Harcrow, 2008 WL 2906632, at *1 (citing Hardy, 1997 WL 470355, at *7). 4
magistrate judge's report and recommendation. Counsel provided a detailed brief in which she argued that the ALJ's finding at step five of the evaluation process was not supported by substantial evidence and that the ALJ's implicit finding at step 2 that Plaintiff's condition was not a severe impairment was likewise not supported by substantial evidence. Counsel spent 40.6 hours performing substantive work on the briefing alone. The Court notes that 1.1 hour was dedicated to the clerical task of filing motions. Counsel is therefore only entitled to request compensation for 52.4 hours of work. The Court has reviewed the briefs and objection filed in this case. The Court appreciates the level of detail provided by counsel and her zealous advocacy of her client. Counsel is to be commended for her attention to detail in reviewing the record and briefing this Court with the specific citations in case law and in the record to support her arguments. The level of complexity of the case, however, does not warrant the amount requested. While the administrative record is lengthy, the case did not present novel issues for the Court. In light of the time and labor required, the novelty and difficulty of the questions, the results obtained, and awards in similar cases, the Court will therefore, award counsel compensation for 45 hours of work performed. Conclusion Plaintiff's motion for attorney fees under the Equal Access to Justice Act is GRANTED IN PART AND DENIED IN PART. It is therefore ORDERED that counsel is to recover 3.4 hours at an hourly rate of $169.68 for 2010, and 41.6 hours at an hourly rate of $168.46 for 2009 for a grand total of $7,584.85.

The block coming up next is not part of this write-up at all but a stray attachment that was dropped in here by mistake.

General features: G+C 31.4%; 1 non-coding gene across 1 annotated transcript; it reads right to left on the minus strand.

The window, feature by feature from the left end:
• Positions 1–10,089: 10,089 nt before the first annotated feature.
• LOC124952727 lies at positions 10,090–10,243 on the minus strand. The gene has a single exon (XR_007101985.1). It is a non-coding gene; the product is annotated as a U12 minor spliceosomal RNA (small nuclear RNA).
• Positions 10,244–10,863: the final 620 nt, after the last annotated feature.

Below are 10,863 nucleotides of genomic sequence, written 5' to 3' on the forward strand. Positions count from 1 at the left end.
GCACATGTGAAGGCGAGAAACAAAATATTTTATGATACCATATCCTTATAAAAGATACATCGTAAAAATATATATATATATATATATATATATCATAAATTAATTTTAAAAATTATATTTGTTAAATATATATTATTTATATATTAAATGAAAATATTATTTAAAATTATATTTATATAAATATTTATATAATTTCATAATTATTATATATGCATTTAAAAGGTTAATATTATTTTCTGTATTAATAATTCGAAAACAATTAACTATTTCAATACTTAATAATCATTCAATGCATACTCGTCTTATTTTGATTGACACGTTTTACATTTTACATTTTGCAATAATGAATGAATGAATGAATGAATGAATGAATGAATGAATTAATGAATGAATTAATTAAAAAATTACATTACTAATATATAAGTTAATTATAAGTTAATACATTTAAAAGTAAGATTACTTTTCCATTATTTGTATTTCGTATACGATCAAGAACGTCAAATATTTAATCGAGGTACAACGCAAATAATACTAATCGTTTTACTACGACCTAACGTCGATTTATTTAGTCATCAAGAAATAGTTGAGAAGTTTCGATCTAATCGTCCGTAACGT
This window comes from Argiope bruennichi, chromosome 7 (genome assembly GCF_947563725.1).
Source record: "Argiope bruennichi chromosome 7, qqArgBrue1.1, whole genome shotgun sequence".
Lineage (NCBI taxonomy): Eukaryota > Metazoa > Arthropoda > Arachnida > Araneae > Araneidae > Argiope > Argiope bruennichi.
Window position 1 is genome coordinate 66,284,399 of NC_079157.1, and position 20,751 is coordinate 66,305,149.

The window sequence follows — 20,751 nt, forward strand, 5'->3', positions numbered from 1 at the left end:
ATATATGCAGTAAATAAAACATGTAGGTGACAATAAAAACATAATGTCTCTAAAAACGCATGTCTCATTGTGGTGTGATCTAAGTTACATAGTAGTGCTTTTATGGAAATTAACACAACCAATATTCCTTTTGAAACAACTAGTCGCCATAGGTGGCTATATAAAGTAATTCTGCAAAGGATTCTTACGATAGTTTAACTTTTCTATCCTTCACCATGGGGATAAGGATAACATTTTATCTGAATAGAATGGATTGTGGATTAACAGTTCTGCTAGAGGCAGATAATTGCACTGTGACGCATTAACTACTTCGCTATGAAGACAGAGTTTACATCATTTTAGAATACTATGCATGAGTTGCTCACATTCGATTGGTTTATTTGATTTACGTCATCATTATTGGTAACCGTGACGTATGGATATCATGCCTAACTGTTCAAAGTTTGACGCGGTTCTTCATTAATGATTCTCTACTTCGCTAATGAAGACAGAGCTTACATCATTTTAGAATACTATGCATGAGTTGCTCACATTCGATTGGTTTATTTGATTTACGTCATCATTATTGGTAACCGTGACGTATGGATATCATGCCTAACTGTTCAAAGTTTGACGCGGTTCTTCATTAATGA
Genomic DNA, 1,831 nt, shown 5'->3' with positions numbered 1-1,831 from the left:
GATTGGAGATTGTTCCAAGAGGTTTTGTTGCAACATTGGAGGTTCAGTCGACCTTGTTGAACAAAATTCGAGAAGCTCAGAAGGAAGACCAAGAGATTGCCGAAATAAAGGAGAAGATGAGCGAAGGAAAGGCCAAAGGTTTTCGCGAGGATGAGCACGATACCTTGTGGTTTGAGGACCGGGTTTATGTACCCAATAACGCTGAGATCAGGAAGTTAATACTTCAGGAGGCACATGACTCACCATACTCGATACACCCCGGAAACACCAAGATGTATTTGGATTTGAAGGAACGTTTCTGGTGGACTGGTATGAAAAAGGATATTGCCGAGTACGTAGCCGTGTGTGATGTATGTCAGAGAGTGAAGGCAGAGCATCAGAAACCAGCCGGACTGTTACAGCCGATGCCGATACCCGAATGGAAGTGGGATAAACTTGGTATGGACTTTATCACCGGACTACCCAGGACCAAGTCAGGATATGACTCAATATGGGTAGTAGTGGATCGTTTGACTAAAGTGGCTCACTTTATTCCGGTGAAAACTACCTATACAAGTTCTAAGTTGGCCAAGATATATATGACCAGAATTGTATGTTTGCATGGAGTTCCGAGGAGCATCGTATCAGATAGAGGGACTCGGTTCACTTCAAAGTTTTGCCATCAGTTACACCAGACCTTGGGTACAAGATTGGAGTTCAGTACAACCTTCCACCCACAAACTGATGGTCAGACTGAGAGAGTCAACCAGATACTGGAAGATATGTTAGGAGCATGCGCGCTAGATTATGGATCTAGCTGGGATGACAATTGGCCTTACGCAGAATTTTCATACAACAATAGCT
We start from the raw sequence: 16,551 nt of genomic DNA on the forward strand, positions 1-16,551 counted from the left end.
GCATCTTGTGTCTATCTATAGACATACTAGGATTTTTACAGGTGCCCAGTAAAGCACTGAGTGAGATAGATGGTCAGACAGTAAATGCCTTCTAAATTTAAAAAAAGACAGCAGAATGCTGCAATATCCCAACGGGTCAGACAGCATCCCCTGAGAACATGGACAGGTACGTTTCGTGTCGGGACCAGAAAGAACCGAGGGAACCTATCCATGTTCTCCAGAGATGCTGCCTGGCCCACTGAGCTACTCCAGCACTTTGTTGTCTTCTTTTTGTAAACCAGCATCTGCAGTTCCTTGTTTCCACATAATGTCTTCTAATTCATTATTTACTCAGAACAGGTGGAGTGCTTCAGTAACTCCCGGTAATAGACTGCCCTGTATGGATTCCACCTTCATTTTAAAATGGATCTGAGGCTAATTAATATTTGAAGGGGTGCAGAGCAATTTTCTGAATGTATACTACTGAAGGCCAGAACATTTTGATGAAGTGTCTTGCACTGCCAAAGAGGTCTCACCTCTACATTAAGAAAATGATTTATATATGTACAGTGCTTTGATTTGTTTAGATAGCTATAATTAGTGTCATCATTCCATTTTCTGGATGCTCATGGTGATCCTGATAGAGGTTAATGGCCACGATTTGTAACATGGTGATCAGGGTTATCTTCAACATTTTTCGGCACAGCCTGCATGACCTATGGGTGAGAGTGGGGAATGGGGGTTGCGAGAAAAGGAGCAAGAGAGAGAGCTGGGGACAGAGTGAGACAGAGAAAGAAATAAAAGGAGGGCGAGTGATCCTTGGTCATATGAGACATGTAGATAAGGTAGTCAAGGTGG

It is so ORDERED. SIGNED this 4th day of June, 2010.
_________________________________ XAVIER RODRIGUEZ UNITED STATES DISTRICT JUDGE